Looking for blogs on a particular subject? Technorati even has a blog finder directory, organized by topic.

To keep updated on a topic, you can personalize your Technorati account with watchlists by adding a keyword, phrase or URL to the list and Technorati will track it for you.

All in all, Technorati is a great way to track various trends and topics on the web, if you can get past how spammy it sometimes can be.

Web tracking: Alexa
June 18, 2008, 11:34 am
Filed under: Online presence | Tags: ,

For those who have yet to create their arsenal of web tracking tools, this post will get you started.

Let’s start with Alexa has a vast database of information about sites that includes statistics, related links and more. To access information about a website, including a site overview, traffic details and related links – simply type the URL of any site into the Alexa Search box. You can also compare a website’s traffic against that of its competitors like I’ve done with Google, Yahoo and MSN below.

Also check out the Global Top 500 sites and the Country Top 100 sites to know the most popular websites in the world and also in your target market. This will help you identify which websites you should invest your dollars and efforts in.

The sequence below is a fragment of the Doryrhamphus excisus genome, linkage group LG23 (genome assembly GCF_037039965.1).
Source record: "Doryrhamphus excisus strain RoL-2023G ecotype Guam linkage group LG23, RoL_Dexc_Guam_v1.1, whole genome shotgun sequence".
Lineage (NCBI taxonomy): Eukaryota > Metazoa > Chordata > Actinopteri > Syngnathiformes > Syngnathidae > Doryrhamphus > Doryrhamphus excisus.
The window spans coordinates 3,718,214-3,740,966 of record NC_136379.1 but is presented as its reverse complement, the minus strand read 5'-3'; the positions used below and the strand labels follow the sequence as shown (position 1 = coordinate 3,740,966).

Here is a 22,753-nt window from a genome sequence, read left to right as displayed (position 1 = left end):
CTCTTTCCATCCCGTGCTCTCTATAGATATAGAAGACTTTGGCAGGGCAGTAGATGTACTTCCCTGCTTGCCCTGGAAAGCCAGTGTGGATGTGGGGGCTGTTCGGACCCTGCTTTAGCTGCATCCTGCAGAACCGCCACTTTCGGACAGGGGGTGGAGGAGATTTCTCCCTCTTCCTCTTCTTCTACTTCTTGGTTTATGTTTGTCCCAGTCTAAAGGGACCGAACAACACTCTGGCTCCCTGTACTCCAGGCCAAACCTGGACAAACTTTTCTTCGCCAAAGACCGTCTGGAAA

Jamie vs Nigella
June 16, 2008, 2:05 pm
Filed under: Online presence | Tags: , ,

I’m on a hunt for recipes, and instead of going to or as I normally do, I’ve decided to check out what’s on the websites of Nigella Lawson and Jamie Oliver today.

Jamie vs Nigella – who wins online?

Jamie Oliver’s website strikes me as very British in design. Not long ago I visited British organic food company Duchy Originals‘ website and it has the same feel to it with a large photo as a backdrop for the site. Back to Jamie’s site, it’s quite well-designed with a  good selection of recipes that carries comments and ratings from website visitors (web 2.0 brownie points for Jamie!), lots of food photos that look delectable against a background of white, podcasts, forums and blogs. The website’s interactivity is very suited for his target audience, a young web-savvy working crowd looking to put together easy, presentable dinners in his breezy manner.